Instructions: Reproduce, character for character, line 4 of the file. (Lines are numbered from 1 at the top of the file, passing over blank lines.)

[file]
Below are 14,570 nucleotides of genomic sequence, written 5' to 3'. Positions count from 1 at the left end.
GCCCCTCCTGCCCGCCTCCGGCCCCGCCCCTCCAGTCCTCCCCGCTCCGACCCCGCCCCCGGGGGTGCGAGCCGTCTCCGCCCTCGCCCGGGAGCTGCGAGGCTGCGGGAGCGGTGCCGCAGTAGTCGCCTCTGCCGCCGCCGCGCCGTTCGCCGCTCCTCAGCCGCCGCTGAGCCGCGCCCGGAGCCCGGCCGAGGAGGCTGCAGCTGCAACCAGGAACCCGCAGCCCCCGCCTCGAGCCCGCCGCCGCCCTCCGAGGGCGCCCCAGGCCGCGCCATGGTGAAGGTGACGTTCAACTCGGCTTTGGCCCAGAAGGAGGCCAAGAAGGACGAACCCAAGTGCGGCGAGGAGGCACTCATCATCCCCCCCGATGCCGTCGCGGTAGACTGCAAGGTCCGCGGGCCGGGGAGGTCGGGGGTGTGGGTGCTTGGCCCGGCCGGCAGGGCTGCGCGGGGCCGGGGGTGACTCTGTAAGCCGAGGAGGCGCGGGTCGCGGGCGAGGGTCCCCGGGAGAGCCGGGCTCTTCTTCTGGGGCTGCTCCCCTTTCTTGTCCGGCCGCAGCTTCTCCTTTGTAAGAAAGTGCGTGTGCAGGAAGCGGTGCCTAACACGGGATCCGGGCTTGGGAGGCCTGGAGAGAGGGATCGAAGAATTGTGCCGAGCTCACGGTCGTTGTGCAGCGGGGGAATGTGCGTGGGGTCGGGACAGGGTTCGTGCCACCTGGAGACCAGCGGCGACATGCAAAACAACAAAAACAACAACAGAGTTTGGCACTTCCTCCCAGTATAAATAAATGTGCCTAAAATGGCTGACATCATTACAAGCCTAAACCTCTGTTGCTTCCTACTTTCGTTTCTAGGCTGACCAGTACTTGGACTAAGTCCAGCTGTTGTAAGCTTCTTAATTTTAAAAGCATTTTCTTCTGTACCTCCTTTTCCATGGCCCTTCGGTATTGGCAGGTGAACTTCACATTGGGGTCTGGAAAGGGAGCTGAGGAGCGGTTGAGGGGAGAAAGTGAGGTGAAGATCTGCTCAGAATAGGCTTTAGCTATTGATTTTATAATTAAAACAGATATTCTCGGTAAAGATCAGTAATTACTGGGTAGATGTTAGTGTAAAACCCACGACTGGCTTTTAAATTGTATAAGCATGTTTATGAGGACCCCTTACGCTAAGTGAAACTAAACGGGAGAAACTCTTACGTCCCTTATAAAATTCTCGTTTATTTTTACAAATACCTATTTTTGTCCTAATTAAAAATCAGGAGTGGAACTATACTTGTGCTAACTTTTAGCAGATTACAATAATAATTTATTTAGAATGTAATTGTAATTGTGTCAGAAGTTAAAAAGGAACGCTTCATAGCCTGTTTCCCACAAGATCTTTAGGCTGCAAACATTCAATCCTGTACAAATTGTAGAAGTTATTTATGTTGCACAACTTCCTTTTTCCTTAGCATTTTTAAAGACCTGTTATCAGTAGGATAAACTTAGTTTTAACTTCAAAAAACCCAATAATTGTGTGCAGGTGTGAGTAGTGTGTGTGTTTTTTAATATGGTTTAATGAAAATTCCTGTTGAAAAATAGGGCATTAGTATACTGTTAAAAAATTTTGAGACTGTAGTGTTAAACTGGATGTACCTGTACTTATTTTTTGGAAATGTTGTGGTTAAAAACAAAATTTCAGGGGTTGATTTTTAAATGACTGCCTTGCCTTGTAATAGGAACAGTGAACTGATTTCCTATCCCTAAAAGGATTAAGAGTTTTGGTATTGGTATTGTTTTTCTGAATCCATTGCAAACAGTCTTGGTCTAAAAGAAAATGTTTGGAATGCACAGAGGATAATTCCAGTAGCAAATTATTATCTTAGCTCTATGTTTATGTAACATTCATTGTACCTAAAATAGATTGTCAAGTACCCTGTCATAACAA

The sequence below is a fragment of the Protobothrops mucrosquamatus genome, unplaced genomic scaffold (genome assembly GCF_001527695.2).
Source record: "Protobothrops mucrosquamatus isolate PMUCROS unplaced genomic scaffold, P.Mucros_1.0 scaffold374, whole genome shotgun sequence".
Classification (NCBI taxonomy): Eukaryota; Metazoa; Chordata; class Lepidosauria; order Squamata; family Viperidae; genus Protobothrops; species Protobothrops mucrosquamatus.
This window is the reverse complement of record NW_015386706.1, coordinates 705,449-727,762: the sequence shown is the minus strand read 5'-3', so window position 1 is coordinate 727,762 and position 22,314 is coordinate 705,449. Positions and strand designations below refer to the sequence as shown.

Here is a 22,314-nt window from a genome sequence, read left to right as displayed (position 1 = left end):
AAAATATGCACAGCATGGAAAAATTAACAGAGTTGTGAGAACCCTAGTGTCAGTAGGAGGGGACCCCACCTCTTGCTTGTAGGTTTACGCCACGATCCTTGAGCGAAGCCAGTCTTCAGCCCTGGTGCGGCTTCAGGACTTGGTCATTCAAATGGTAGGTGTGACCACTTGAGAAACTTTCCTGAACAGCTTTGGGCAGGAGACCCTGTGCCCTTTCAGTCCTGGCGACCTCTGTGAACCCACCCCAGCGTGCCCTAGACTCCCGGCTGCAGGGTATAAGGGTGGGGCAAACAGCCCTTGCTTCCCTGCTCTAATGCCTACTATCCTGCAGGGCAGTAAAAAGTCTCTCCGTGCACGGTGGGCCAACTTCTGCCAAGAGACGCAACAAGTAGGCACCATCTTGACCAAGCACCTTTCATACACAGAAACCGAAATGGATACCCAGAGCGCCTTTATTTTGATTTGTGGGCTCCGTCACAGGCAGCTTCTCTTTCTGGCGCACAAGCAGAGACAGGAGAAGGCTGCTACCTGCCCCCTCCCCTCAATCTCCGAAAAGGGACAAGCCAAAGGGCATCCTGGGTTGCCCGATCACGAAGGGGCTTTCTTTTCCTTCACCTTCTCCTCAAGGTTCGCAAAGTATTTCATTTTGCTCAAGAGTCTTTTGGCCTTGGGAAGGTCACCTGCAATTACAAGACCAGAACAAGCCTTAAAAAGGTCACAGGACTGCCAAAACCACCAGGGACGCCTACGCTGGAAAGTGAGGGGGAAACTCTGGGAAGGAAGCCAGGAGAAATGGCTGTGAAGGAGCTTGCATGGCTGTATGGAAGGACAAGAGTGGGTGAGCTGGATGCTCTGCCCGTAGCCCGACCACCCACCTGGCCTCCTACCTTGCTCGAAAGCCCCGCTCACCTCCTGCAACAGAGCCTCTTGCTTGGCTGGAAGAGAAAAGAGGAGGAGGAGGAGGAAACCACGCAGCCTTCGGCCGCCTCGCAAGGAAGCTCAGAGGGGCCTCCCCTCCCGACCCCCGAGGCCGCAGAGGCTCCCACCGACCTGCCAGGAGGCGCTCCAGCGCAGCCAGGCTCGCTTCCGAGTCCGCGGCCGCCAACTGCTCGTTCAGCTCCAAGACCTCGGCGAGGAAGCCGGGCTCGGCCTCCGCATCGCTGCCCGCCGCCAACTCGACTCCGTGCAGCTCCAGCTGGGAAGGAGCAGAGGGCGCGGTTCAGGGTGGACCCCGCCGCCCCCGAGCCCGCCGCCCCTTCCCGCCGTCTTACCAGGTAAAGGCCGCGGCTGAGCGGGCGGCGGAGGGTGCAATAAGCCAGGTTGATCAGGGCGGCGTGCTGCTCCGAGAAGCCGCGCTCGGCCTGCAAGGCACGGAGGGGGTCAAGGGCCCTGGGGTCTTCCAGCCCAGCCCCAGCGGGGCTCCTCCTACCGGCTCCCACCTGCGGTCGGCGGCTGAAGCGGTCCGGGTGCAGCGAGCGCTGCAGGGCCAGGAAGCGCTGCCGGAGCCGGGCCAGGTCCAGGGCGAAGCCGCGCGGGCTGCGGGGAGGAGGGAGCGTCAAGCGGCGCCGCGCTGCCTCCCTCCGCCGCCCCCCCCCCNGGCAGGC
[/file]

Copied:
Source record: "Protobothrops mucrosquamatus isolate PMUCROS unplaced genomic scaffold, P.Mucros_1.0 scaffold374, whole genome shotgun sequence".